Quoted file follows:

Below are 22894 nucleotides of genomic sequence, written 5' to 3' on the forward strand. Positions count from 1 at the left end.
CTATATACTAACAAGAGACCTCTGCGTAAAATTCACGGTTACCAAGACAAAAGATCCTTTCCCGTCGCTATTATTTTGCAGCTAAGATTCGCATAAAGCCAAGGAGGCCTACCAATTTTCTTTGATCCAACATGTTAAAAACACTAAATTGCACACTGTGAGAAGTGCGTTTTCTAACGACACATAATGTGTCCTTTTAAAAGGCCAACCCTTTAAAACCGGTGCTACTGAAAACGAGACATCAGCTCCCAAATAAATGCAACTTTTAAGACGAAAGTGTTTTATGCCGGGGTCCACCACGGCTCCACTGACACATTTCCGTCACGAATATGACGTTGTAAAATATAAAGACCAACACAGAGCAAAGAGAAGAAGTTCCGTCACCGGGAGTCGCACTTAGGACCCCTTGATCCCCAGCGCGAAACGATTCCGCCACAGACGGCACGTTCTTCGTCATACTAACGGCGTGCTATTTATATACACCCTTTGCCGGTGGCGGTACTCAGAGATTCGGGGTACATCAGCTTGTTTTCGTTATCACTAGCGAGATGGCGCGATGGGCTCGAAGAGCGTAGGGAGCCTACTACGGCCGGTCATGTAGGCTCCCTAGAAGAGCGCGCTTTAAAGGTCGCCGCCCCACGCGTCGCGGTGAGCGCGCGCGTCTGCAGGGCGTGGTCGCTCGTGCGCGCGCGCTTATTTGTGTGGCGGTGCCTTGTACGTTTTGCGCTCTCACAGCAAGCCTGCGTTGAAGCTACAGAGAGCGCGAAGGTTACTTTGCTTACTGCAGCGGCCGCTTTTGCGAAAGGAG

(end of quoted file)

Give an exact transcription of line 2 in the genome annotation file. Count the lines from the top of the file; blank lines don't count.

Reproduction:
CTATATACTAACAAGAGACCTCTGCGTAAAATTCACGGTTACCAAGACAAAAGATCCTTTCCCGTCGCTATTATTTTGCAGCTAAGATTCGCATAAAGCCAAGGAGGCCTACCAATTTTCTTTGATCCAACATGTTAAAAACACTAAATTGCACACTGTGAGAAGTGCGTTTTCTAACGACACATAATGTGTCCTTTTAAAAGGCCAACCCTTTAAAACCGGTGCTACTGAAAACGAGACATCAGCTCCCAAATAAATGCAACTTTTAAGACGAAAGTGTTTTATGCCGGGGTCCACCACGGCTCCACTGACACATTTCCGTCACGAATATGACGTTGTAAAATATAAAGACCAACACAGAGCAAAGAGAAGAAGTTCCGTCACCGGGAGTCGCACTTAGGACCCCTTGATCCCCAGCGCGAAACGATTCCGCCACAGACGGCACGTTCTTCGTCATACTAACGGCGTGCTATTTATATACACCCTTTGCCGGTGGCGGTACTCAGAGATTCGGGGTACATCAGCTTGTTTTCGTTATCACTAGCGAGATGGCGCGATGGGCTCGAAGAGCGTAGGGAGCCTACTACGGCCGGTCATGTAGGCTCCCTAGAAGAGCGCGCTTTAAAGGTCGCCGCCCCACGCGTCGCGGTGAGCGCGCGCGTCTGCAGGGCGTGGTCGCTCGTGCGCGCGCGCTTATTTGTGTGGCGGTGCCTTGTACGTTTTGCGCTCTCACAGCAAGCCTGCGTTGAAGCTACAGAGAGCGCGAAGGTTACTTTGCTTACTGCAGCGGCCGCTTTTGCGAAAGGAG